You can now call any business or person in your contacts, as long as they live in the US or Canada, just by asking Google to do so. You should also sign up for either a Google Voice or Project Fi account. For now, if you make calls out from your Google Home, others will see it as "No Caller ID" or "Unknown." Even with the new calling features, Google Home won't have you throwing out your smartphone anytime soon.
Tim Bajarin is recognized as one of the leading industry consultants, analysts, and futurists covering the field of personal computers and consumer technology. Mr. Bajarin has been with Creative Strategies since 1981 and has served as a consultant to most of the leading hardware and software vendors in the industry including IBM, Apple, Xerox, Compaq, Dell, AT&T, Microsoft, Polaroid, Lotus, Epson, Toshiba, and numerous others. Mr. Bajarin is known as a concise, futuristic analyst, credited with predicting the desktop publishing revolution three years before it...
A new artificial intelligence (AI) algorithm that allows your smartphone to differentiate between genuine and counterfeit versions of the same product has been developed by a team of Indian-origin researchers in the US. Researchers at New York University (NYU) in the US noted that fake goods represent a massive worldwide problem with nearly every high-valued physical object or product directly affected by this issue. Some reports indicate counterfeit trafficking represents seven per cent of the world's trade today, researchers said. The new method, by contrast, provides a non-intrusive solution to easily distinguish authentic versions of the product created by the original manufacturer and fake versions of the product made by counterfeiters.
The additions are an iris-authentication front-facing option, an "Entry-Level Computer Vision" setup and a "Premium Computer Vision" kit. Of the three new modules, the most intriguing is the premium computer vision kit. That option is capable of active depth sensing, using an infrared illuminator, IR camera and a 16-megapixel (or 20-MP, depending on configuration) RGB camera. And according to Qualcomm, its iris authentication module can read your eyes even when you have sunglasses on -- something the company's representatives demonstrated effectively at the briefing.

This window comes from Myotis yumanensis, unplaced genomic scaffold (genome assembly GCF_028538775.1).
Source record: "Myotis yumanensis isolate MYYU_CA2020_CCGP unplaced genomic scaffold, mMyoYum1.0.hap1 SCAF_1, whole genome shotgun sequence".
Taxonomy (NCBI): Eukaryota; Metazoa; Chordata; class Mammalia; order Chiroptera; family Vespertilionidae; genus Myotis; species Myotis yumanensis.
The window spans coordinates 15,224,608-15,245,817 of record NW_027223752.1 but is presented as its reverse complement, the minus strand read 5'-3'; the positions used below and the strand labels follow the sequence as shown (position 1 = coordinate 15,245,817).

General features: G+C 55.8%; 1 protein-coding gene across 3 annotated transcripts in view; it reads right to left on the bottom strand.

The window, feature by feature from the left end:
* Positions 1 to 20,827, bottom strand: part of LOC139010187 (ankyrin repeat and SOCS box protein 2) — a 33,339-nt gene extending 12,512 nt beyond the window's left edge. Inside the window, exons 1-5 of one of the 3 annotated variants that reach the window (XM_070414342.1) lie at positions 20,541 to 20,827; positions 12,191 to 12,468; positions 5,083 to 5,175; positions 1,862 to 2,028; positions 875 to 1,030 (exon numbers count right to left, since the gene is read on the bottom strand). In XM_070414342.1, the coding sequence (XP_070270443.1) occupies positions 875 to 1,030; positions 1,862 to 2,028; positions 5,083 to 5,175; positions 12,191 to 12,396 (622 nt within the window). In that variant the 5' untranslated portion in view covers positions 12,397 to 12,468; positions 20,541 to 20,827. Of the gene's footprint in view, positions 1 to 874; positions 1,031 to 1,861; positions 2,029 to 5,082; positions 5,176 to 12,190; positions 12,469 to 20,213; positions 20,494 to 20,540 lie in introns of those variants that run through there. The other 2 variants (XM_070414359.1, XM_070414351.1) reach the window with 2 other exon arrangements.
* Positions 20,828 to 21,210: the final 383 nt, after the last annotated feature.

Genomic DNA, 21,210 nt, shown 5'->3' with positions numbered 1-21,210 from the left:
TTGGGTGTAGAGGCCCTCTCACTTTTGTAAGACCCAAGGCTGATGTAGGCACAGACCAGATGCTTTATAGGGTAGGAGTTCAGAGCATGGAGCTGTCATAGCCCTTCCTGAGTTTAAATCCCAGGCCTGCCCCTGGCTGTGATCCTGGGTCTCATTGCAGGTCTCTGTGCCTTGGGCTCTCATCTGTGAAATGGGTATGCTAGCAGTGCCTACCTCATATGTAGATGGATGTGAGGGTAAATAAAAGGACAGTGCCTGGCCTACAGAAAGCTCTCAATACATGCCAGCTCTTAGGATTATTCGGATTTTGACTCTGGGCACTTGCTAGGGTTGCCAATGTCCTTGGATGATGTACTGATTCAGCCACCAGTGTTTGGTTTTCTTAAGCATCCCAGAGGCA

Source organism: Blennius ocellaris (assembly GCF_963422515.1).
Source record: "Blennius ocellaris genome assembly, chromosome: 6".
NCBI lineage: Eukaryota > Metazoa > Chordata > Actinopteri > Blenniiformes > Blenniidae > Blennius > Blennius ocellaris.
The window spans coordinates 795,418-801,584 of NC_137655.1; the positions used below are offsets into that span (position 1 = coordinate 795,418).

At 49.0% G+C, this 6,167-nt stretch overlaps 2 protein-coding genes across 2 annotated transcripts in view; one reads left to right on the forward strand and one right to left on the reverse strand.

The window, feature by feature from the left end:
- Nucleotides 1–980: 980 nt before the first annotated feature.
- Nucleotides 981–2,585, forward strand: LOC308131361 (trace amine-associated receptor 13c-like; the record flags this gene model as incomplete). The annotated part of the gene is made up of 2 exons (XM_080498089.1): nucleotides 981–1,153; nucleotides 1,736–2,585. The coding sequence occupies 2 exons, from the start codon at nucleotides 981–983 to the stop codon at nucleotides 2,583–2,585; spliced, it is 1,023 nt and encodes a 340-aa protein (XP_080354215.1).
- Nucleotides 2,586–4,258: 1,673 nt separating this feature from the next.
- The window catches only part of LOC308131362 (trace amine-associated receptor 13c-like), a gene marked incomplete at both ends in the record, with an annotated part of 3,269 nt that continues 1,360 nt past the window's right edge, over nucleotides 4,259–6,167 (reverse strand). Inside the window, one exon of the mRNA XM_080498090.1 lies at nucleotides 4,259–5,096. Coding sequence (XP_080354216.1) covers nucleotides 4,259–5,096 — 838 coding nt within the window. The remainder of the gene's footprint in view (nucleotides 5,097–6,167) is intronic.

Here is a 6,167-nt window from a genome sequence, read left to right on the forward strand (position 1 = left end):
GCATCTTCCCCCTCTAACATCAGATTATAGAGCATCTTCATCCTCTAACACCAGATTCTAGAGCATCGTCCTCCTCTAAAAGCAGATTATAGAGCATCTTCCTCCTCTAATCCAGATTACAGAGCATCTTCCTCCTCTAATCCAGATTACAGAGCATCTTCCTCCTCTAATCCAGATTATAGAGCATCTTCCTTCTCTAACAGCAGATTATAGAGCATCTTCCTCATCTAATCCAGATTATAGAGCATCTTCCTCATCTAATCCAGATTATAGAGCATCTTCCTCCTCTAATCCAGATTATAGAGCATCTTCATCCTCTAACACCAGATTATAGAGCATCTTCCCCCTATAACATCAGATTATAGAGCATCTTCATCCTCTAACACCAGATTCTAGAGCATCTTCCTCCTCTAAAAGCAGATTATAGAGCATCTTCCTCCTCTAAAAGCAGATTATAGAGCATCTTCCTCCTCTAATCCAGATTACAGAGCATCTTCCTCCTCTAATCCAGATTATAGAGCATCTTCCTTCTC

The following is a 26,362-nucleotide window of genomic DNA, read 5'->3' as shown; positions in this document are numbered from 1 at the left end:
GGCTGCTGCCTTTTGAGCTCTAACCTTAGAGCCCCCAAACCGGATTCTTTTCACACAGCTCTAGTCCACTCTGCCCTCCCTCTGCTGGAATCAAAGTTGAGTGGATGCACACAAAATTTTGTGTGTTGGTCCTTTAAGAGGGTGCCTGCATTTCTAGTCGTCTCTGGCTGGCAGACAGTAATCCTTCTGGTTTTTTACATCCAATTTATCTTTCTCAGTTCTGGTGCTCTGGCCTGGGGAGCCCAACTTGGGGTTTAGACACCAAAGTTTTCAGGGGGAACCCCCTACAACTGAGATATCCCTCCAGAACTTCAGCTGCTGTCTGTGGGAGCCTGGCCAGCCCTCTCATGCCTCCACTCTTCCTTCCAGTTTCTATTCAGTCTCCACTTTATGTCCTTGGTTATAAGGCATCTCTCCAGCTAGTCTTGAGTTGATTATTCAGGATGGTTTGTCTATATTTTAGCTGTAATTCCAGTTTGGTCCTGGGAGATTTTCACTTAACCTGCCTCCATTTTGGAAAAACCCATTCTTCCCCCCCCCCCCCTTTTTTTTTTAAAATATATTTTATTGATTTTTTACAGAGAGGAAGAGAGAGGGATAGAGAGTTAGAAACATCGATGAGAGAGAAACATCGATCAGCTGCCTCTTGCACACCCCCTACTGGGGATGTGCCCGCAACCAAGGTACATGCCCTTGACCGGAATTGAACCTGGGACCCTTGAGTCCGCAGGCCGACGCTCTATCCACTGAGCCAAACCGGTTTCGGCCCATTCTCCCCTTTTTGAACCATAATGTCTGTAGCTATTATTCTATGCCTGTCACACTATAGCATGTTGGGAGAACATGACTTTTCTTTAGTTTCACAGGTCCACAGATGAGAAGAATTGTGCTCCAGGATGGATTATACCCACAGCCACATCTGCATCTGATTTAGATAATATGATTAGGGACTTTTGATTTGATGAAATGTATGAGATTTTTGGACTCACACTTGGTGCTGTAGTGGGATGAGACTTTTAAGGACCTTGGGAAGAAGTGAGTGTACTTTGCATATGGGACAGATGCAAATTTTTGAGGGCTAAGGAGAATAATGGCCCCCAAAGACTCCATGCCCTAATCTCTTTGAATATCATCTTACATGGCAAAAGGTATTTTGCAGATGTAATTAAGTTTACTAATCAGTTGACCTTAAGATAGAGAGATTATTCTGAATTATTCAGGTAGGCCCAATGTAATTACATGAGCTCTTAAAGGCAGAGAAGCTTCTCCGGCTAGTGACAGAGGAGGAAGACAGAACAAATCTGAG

Indian-origin researchers have developed a new system that uses Artificial Intelligence algorithms and a smartphone app to instantly distinguish between genuine and fake versions of the same product. The Artificial Intelligence algorithms then analyse the images to determine authenticity and provide results in real-time. "The underlying principle of our system stems from the idea that microscopic characteristics in a genuine product or a class of products - corresponding to the same larger product line--exhibit inherent similarities that can be used to distinguish these products from their corresponding counterfeit versions," Subramanian explained. The Entrupy method, by contrast, provides a non-intrusive solution to easily distinguish authentic versions of the product produced by the original manufacturer and fake versions of the product produced by counterfeiters.